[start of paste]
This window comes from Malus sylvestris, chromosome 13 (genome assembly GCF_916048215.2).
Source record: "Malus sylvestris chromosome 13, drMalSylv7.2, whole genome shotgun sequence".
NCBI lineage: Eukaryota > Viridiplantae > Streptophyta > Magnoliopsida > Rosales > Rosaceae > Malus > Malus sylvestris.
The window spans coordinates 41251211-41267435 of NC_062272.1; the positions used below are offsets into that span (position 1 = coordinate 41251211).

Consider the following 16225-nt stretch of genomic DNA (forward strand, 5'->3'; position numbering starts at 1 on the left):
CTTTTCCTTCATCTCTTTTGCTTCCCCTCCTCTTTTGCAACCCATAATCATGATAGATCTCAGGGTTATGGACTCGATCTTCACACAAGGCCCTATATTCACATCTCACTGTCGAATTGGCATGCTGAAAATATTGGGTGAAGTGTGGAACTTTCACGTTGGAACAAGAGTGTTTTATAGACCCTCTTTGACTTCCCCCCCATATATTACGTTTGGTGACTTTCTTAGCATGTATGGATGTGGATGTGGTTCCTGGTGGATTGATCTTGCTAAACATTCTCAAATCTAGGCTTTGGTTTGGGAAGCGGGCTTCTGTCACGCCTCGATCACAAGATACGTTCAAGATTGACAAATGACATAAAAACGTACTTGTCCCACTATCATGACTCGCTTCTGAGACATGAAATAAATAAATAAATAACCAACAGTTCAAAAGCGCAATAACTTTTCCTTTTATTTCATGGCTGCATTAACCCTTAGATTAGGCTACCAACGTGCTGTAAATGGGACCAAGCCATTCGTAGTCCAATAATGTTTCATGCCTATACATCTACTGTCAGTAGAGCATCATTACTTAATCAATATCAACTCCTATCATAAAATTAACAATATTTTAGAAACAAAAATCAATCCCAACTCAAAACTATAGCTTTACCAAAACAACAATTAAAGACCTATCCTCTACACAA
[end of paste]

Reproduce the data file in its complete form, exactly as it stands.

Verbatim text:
This window comes from Malus sylvestris, chromosome 13 (genome assembly GCF_916048215.2).
Source record: "Malus sylvestris chromosome 13, drMalSylv7.2, whole genome shotgun sequence".
NCBI lineage: Eukaryota > Viridiplantae > Streptophyta > Magnoliopsida > Rosales > Rosaceae > Malus > Malus sylvestris.
The window spans coordinates 41251211-41267435 of NC_062272.1; the positions used below are offsets into that span (position 1 = coordinate 41251211).

Consider the following 16225-nt stretch of genomic DNA (forward strand, 5'->3'; position numbering starts at 1 on the left):
CTTTTCCTTCATCTCTTTTGCTTCCCCTCCTCTTTTGCAACCCATAATCATGATAGATCTCAGGGTTATGGACTCGATCTTCACACAAGGCCCTATATTCACATCTCACTGTCGAATTGGCATGCTGAAAATATTGGGTGAAGTGTGGAACTTTCACGTTGGAACAAGAGTGTTTTATAGACCCTCTTTGACTTCCCCCCCATATATTACGTTTGGTGACTTTCTTAGCATGTATGGATGTGGATGTGGTTCCTGGTGGATTGATCTTGCTAAACATTCTCAAATCTAGGCTTTGGTTTGGGAAGCGGGCTTCTGTCACGCCTCGATCACAAGATACGTTCAAGATTGACAAATGACATAAAAACGTACTTGTCCCACTATCATGACTCGCTTCTGAGACATGAAATAAATAAATAAATAACCAACAGTTCAAAAGCGCAATAACTTTTCCTTTTATTTCATGGCTGCATTAACCCTTAGATTAGGCTACCAACGTGCTGTAAATGGGACCAAGCCATTCGTAGTCCAATAATGTTTCATGCCTATACATCTACTGTCAGTAGAGCATCATTACTTAATCAATATCAACTCCTATCATAAAATTAACAATATTTTAGAAACAAAAATCAATCCCAACTCAAAACTATAGCTTTACCAAAACAACAATTAAAGACCTATCCTCTACACAA